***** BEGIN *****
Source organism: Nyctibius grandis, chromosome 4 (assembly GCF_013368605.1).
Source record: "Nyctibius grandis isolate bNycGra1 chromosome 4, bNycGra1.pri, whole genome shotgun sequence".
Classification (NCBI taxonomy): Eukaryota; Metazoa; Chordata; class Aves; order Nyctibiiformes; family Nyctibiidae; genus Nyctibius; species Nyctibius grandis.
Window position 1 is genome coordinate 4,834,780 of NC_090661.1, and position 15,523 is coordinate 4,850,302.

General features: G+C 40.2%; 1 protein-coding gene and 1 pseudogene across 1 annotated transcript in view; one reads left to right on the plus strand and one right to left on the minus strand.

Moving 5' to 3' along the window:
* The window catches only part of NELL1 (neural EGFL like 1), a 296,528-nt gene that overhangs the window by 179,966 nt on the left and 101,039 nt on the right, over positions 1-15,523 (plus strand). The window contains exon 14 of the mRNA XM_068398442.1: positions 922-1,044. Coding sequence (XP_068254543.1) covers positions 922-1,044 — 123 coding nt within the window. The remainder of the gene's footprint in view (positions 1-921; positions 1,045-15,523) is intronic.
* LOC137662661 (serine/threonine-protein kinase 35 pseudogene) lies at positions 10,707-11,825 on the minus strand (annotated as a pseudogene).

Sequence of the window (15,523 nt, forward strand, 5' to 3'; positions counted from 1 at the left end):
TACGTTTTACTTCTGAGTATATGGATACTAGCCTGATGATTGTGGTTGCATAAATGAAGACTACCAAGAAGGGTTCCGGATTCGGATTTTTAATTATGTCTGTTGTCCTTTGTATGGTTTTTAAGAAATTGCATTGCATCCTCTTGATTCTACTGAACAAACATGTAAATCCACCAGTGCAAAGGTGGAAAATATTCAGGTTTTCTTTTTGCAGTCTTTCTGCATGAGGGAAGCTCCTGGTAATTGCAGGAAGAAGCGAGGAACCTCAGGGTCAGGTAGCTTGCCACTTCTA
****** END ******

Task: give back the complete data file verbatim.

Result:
Source organism: Nyctibius grandis, chromosome 4 (assembly GCF_013368605.1).
Source record: "Nyctibius grandis isolate bNycGra1 chromosome 4, bNycGra1.pri, whole genome shotgun sequence".
Classification (NCBI taxonomy): Eukaryota; Metazoa; Chordata; class Aves; order Nyctibiiformes; family Nyctibiidae; genus Nyctibius; species Nyctibius grandis.
Window position 1 is genome coordinate 4,834,780 of NC_090661.1, and position 15,523 is coordinate 4,850,302.

General features: G+C 40.2%; 1 protein-coding gene and 1 pseudogene across 1 annotated transcript in view; one reads left to right on the plus strand and one right to left on the minus strand.

Moving 5' to 3' along the window:
* The window catches only part of NELL1 (neural EGFL like 1), a 296,528-nt gene that overhangs the window by 179,966 nt on the left and 101,039 nt on the right, over positions 1-15,523 (plus strand). The window contains exon 14 of the mRNA XM_068398442.1: positions 922-1,044. Coding sequence (XP_068254543.1) covers positions 922-1,044 — 123 coding nt within the window. The remainder of the gene's footprint in view (positions 1-921; positions 1,045-15,523) is intronic.
* LOC137662661 (serine/threonine-protein kinase 35 pseudogene) lies at positions 10,707-11,825 on the minus strand (annotated as a pseudogene).

Sequence of the window (15,523 nt, forward strand, 5' to 3'; positions counted from 1 at the left end):
TACGTTTTACTTCTGAGTATATGGATACTAGCCTGATGATTGTGGTTGCATAAATGAAGACTACCAAGAAGGGTTCCGGATTCGGATTTTTAATTATGTCTGTTGTCCTTTGTATGGTTTTTAAGAAATTGCATTGCATCCTCTTGATTCTACTGAACAAACATGTAAATCCACCAGTGCAAAGGTGGAAAATATTCAGGTTTTCTTTTTGCAGTCTTTCTGCATGAGGGAAGCTCCTGGTAATTGCAGGAAGAAGCGAGGAACCTCAGGGTCAGGTAGCTTGCCACTTCTA